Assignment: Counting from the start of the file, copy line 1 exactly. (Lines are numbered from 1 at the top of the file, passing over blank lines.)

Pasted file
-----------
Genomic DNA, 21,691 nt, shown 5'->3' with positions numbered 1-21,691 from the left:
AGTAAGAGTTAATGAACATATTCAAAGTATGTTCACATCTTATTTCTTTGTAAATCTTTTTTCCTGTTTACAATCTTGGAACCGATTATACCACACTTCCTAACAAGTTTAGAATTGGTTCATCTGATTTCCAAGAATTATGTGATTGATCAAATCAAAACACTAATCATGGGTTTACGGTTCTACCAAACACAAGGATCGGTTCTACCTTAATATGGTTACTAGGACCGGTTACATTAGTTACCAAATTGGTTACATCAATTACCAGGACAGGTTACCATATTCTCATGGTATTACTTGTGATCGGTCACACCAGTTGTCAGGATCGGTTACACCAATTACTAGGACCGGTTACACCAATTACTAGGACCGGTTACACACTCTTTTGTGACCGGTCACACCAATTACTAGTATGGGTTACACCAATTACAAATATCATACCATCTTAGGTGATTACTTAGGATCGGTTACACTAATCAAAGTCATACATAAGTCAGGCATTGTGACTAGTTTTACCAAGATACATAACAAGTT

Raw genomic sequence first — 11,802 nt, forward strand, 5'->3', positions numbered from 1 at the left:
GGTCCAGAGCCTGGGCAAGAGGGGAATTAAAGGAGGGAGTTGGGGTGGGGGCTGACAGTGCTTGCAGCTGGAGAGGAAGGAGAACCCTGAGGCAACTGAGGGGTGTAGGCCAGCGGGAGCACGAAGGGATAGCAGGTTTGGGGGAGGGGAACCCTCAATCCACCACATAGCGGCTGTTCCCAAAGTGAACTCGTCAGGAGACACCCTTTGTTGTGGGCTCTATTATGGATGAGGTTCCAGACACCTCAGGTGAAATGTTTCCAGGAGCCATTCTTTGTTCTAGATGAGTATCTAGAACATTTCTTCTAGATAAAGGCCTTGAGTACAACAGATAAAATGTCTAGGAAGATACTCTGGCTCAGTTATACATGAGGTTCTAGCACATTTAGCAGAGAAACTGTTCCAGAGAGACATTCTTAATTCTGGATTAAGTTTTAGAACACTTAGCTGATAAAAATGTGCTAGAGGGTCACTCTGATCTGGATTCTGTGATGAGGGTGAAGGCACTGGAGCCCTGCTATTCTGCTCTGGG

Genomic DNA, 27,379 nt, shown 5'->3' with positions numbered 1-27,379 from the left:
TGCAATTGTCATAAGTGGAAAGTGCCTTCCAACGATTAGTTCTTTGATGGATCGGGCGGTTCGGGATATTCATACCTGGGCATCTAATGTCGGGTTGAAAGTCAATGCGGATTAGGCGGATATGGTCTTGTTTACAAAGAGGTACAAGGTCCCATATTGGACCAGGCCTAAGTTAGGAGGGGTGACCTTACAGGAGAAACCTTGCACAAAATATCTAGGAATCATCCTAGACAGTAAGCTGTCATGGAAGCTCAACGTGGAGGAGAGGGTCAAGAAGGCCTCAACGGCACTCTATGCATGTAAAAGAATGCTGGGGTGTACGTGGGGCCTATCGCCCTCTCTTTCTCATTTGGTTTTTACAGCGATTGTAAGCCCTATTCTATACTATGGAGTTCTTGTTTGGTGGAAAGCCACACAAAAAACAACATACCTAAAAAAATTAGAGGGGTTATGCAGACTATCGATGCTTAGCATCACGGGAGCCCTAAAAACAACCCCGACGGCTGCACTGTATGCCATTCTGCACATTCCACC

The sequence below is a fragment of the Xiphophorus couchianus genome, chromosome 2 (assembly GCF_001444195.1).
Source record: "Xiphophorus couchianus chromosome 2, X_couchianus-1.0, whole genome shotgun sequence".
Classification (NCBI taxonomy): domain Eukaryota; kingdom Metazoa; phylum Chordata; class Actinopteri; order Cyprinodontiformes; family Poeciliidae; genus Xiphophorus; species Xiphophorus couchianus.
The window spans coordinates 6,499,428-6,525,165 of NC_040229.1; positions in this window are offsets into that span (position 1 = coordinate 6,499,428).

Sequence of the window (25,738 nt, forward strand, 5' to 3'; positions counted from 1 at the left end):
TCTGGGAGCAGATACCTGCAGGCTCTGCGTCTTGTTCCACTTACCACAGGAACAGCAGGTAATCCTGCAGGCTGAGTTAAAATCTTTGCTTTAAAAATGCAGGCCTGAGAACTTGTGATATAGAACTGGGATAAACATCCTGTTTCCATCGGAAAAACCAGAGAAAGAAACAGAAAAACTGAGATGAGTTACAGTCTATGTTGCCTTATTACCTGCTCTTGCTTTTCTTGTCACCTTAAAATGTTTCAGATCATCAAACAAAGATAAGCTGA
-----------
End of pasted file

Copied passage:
Genomic DNA, 21,691 nt, shown 5'->3' with positions numbered 1-21,691 from the left: